Thursday, 09 June 2016 01:24

Will Lithium-ion battery costs rise, or fall – and what is the future of batteries?


New research looks at the cost and demand for lithium-ion batteries over the next 10 years to predict the intricacies of what should be a booming market.

The research gurus at IDTechEx have issued a new report entitled "Lithium-ion batteries 2016-2026", on sale to relevant parties at relevant prices. 

The report has forecasts by application, technology & company analysis, with 400+ cell manufacturers compared: chemistry, construction and achievement.

It also "drills down on thin and flexible batteriespost-lithium batterieselectric vehicles land, water and air and so on".

The report was co-authored by several people, with Dr Peter Harrop, chairman of IDTechEx, responsible for all the text I’ve lightly retouched below.

Dr Harrop says that "stellar growth over the coming decade is forecasted by analysts IDTechEx for the electric vehicle business resulting in nearly one trillion dollars sales at ex-factory prices in 2026".

Indeed, "about half of that will probably be the 48V mild hybrids first launching in 2017 when they will not be electric vehicles i.e. propelled by electric motors some or all of the time".

By 2026, however, IDTechEx says "they will be electric vehicles, with up to four pure electric modes. If pure electric cars have a lift-off mimicking that of smart phones then the trillion dollars will be achieved with fewer hybrids".

Even so, if that consumer demand suddenly appears, we are told that "there may be insufficient gigafactories to produce all those large batteries".

Looking closer, IDTechEx says that it "sees the current surge in strong hybrids continuing for several years, mostly focussed on plug in versions with quite long range thanks to substantial lithium-ion batteries being fitted. However, that market will not endure".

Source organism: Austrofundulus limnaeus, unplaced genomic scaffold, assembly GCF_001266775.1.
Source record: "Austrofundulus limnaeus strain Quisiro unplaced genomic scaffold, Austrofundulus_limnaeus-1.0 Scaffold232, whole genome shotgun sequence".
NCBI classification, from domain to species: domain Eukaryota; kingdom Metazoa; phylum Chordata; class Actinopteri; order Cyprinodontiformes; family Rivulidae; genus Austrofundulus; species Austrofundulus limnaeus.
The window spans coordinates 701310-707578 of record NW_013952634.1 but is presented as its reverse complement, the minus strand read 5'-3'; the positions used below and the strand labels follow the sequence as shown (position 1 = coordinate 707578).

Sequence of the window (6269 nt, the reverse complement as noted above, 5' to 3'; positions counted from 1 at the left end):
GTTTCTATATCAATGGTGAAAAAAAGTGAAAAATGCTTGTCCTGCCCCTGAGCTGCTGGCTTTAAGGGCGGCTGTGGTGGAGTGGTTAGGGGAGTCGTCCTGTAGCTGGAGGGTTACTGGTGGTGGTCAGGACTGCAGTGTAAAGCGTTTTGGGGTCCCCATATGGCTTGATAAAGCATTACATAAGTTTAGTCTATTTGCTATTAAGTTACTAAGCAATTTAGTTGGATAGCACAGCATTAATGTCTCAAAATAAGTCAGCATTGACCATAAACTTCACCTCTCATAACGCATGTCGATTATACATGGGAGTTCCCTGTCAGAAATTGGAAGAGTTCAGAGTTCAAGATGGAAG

Dr Harrop continues, stating that "as pure electric vehicles replace them just as they are today in the bus market due to strongly biased government support in China sensibly addressing local pollution".

So, it is important to note that "predicting lithium-ion battery demand is therefore a complex business given that cars and buses will remain the largest part of it. It is not just disagreement about which powertrains win, some having a supercapacitor or NiMH traction battery instead of a lithium-ion one".

IDTechEx says that it is "also a matter of price reduction driven by cost reduction, this being complicated by the assumptions about whether the price of competing forms of energy storage will improve faster".

And so it should come as no surprise to see that, in 2017, "any pure electric car with less than 200 miles range, a doubling over 2016, will look jaded".

However, we are advised, "that doubling is coming from larger batteries being fitted within an affordable price and various other improvements such as more efficient powertrains and aerodynamics".

Looking specifically at the battery, IDTechEx says "progress is more sedate. The most common projection of lithium-ion traction battery cost by others has been a halving in 10 years which can also be taken as a doubling in range, this figure constraining sales of pure electric cars just as much as price".

"However, in late 2014, Elon Musk of Tesla said that he will be disappointed if $100/kWh could not be achieved within ten years with the economy of scale of his planned gigafactory."

The explanation continues, noting that "at the time, costs were around $450/kWh. The statement is deeply significant because it would make family cars cheaper up front than conventional versions probably causing a lift-off in sales".

IDTechEx "does predict a tipping point for mainstream electric car sales in about seven years because we see range tripled as a result of many advances but we do not yet support such a huge drop in cost per kWh".

Ultimately, says Dr Harrop, "One thing is certain".

"In electric vehicles and in lithium-ion batteries, everything is changing. Both are being totally reinvented in technology, competitive landscape, applications and more. This is a violent gold rush creating spectacular winners and losers."


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Alex Zaharov-Reutt

One of Australia’s best-known technology journalists and consumer tech experts, Alex has appeared in his capacity as technology expert on all of Australia’s free-to-air and pay TV networks on all the major news and current affairs programs, on commercial and public radio, and technology, lifestyle and reality TV shows. Visit Alex at Twitter here.



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